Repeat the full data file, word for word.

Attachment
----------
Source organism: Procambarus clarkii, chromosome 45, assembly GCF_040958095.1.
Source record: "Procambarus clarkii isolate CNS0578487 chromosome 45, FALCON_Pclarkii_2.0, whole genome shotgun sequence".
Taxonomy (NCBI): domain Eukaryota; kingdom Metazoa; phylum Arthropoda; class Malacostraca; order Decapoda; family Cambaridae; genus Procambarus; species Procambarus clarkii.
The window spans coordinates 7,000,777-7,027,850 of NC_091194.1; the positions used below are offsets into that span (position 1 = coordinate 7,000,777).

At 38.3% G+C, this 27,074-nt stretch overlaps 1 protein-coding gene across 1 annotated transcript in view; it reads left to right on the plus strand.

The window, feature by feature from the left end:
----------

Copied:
Source organism: Procambarus clarkii, chromosome 45, assembly GCF_040958095.1.
Source record: "Procambarus clarkii isolate CNS0578487 chromosome 45, FALCON_Pclarkii_2.0, whole genome shotgun sequence".
Taxonomy (NCBI): domain Eukaryota; kingdom Metazoa; phylum Arthropoda; class Malacostraca; order Decapoda; family Cambaridae; genus Procambarus; species Procambarus clarkii.
The window spans coordinates 7,000,777-7,027,850 of NC_091194.1; the positions used below are offsets into that span (position 1 = coordinate 7,000,777).

At 38.3% G+C, this 27,074-nt stretch overlaps 1 protein-coding gene across 1 annotated transcript in view; it reads left to right on the plus strand.

The window, feature by feature from the left end: